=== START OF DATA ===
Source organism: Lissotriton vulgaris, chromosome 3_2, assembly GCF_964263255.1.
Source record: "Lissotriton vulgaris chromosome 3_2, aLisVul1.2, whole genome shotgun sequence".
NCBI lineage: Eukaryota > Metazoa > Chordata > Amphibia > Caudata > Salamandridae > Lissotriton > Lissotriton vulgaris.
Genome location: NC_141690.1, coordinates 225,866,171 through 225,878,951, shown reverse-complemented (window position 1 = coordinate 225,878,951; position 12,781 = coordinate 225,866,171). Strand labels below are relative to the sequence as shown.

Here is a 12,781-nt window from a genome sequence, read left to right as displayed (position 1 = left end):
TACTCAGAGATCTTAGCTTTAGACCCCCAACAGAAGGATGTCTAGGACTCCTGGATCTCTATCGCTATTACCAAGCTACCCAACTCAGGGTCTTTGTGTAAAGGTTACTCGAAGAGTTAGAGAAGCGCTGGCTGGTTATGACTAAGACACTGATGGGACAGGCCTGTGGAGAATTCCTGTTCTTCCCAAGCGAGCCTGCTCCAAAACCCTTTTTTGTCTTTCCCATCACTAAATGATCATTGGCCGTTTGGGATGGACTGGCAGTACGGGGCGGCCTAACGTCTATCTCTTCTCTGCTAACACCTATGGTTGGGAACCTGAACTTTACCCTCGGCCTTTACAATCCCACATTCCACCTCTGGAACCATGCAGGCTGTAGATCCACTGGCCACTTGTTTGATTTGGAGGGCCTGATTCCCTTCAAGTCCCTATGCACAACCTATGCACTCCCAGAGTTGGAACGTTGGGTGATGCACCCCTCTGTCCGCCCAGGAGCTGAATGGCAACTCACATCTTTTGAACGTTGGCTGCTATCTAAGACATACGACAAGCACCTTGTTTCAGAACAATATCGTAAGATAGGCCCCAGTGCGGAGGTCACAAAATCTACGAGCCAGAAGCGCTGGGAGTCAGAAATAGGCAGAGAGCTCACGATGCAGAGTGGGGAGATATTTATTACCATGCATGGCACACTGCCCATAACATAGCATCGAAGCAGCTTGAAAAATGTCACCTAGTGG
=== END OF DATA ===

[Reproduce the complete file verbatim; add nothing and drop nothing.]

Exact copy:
Source organism: Lissotriton vulgaris, chromosome 3_2, assembly GCF_964263255.1.
Source record: "Lissotriton vulgaris chromosome 3_2, aLisVul1.2, whole genome shotgun sequence".
NCBI lineage: Eukaryota > Metazoa > Chordata > Amphibia > Caudata > Salamandridae > Lissotriton > Lissotriton vulgaris.
Genome location: NC_141690.1, coordinates 225,866,171 through 225,878,951, shown reverse-complemented (window position 1 = coordinate 225,878,951; position 12,781 = coordinate 225,866,171). Strand labels below are relative to the sequence as shown.

Here is a 12,781-nt window from a genome sequence, read left to right as displayed (position 1 = left end):
TACTCAGAGATCTTAGCTTTAGACCCCCAACAGAAGGATGTCTAGGACTCCTGGATCTCTATCGCTATTACCAAGCTACCCAACTCAGGGTCTTTGTGTAAAGGTTACTCGAAGAGTTAGAGAAGCGCTGGCTGGTTATGACTAAGACACTGATGGGACAGGCCTGTGGAGAATTCCTGTTCTTCCCAAGCGAGCCTGCTCCAAAACCCTTTTTTGTCTTTCCCATCACTAAATGATCATTGGCCGTTTGGGATGGACTGGCAGTACGGGGCGGCCTAACGTCTATCTCTTCTCTGCTAACACCTATGGTTGGGAACCTGAACTTTACCCTCGGCCTTTACAATCCCACATTCCACCTCTGGAACCATGCAGGCTGTAGATCCACTGGCCACTTGTTTGATTTGGAGGGCCTGATTCCCTTCAAGTCCCTATGCACAACCTATGCACTCCCAGAGTTGGAACGTTGGGTGATGCACCCCTCTGTCCGCCCAGGAGCTGAATGGCAACTCACATCTTTTGAACGTTGGCTGCTATCTAAGACATACGACAAGCACCTTGTTTCAGAACAATATCGTAAGATAGGCCCCAGTGCGGAGGTCACAAAATCTACGAGCCAGAAGCGCTGGGAGTCAGAAATAGGCAGAGAGCTCACGATGCAGAGTGGGGAGATATTTATTACCATGCATGGCACACTGCCCATAACATAGCATCGAAGCAGCTTGAAAAATGTCACCTAGTGG